|Al-Ahram Weekly On-line
25 - 31 January 2001
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Easy Shi'ite succession in Lebanon
Following the death two weeks ago of the head of the Lebanese Higher Shi'ite Council, Sheikh Mohamed Mehdi Shamseddine, a reassessment of the council's political and religious role as a major Shi'ite authority in Lebanon appears inevitable, particularly in light of the awaited succession.
Speculation mounted after Shamseddine's death on 10 January that elections for the council's presidency and vice-presidency might be delayed until an agreement between the various influential Shi'ite figures and factions could be reached. Meanwhile, the council's current deputy president, Sheikh Abdel-Amir Qabalan, would serve as acting chairman to the council until elections were held. However, a source close to the Speaker of the Lebanese Parliament, Nabih Berri, one of the Shi'ite community's main leaders, asserted that Berri was committed to holding these elections within the two-month deadline stipulated by the council's by-laws. The source said consultations within Shi'ite circles would be initiated, and would ultimately lead to the election of Qabalan as Shamseddine's successor.
The initial role of the Higher Shi'ite Council when it was founded in December 1967 was running religious matters directly related to the Shi'ite community. But with the election in 1969 of the Imam Mussa Sadr, the head of the "movement of the dispossessed", or Harakat al-Mahroumin, as the council's president, the council started gaining an indisputable political role, consolidated by Sadr's outstanding personality and great charisma.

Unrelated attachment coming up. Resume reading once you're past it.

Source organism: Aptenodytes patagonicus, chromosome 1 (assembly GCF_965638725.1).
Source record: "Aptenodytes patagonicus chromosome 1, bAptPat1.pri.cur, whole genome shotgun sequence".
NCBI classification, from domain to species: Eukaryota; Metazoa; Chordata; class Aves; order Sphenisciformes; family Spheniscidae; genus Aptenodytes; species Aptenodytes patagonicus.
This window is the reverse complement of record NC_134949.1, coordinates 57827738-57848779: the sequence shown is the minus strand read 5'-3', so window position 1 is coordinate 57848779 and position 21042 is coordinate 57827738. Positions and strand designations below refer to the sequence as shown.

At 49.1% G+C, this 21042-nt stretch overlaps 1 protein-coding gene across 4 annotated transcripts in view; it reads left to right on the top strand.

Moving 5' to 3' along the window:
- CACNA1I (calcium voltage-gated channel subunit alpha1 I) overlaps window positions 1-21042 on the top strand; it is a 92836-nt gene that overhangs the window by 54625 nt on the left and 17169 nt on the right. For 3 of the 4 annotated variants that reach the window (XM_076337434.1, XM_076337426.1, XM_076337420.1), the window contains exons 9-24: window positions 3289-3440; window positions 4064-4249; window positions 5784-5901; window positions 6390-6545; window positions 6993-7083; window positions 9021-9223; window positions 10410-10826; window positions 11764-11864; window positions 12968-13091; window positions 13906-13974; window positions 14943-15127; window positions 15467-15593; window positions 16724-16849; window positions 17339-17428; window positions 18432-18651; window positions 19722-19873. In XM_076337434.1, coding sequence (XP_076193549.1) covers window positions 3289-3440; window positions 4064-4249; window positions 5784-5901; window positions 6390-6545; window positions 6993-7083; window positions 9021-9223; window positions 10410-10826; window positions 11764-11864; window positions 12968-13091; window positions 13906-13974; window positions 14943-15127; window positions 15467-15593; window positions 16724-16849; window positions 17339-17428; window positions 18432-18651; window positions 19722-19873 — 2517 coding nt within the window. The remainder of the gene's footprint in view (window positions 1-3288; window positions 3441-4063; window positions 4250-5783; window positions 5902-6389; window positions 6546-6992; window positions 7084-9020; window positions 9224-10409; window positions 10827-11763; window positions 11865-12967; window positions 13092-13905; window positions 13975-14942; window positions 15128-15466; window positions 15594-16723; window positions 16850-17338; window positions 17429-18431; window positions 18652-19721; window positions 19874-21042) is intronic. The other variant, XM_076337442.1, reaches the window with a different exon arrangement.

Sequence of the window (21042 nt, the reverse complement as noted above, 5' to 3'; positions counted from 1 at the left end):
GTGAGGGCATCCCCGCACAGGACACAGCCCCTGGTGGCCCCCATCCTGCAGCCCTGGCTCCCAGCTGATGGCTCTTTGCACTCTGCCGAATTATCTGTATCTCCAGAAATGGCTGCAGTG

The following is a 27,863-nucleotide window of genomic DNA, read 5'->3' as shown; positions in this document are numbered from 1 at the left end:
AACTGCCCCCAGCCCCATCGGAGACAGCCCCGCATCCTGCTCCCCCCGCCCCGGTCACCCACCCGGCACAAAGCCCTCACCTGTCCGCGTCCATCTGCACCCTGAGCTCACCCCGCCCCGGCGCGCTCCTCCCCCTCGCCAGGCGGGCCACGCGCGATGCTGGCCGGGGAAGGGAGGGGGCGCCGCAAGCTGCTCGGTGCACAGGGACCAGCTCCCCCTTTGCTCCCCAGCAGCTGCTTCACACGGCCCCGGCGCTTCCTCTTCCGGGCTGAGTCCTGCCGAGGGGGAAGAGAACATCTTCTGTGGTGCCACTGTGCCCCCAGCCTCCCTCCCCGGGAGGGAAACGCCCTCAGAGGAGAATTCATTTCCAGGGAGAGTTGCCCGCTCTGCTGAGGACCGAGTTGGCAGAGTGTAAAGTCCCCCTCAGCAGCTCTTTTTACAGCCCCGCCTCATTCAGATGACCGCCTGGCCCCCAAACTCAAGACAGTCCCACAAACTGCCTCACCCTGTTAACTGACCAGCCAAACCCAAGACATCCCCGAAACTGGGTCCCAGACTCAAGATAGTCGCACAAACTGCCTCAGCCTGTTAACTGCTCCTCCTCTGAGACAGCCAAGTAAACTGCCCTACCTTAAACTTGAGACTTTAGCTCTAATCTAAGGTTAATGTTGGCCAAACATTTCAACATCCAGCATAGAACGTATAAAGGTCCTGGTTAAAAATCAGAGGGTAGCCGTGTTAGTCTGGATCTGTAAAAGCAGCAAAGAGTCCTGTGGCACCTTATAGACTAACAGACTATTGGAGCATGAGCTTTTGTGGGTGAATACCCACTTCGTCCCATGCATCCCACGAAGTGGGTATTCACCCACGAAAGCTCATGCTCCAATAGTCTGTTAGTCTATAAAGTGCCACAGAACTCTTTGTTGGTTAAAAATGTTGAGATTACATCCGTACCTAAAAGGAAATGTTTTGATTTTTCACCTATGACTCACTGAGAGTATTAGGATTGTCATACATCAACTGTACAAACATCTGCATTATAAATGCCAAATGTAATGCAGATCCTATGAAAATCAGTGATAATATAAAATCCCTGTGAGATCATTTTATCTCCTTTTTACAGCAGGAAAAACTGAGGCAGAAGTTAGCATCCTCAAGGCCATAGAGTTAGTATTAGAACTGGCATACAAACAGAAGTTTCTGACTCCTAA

Sadr imposed himself as both a religious and political leader, despite the presence of another Shi'ite leader, the then head of the Lebanese House, Kamel Assaad. Shamseddine, who was Sadr's deputy, did not succeed him directly when the Imam disappeared during an official visit to Libya in August 1978. Sadr was never proclaimed dead, and as such could not be replaced at the head of the council.
Shamseddine officially became the Imam's successor in 1994. Sadr would have turned 68 that year, which is the retirement age for the council's president.
By the time Shamseddine took over, a number of prominent Shi'ite leaders, both religious and political, had emerged, and the margin of influence of the Shi'ite council's president was thus reduced. Shamseddine saw himself surrounded by a number of Shi'ite factions and leaders, powerful and often opposed to one another: Sheikh Mohamed Hussein Fadlallah, the spiritual leader of Hizbullah, the Shi'ite resistance movement; Hizbullah's Secretary-General Sheikh Hassan Nasrallah; Berri, the leader of the former movement of the dispossessed, today known as the Amal movement, who was elected three times as speaker of the House; in addition to Syria and Iran, which have always competed over the choice of the council's chairmanship, and continuously seek a greater say in the council's general policy.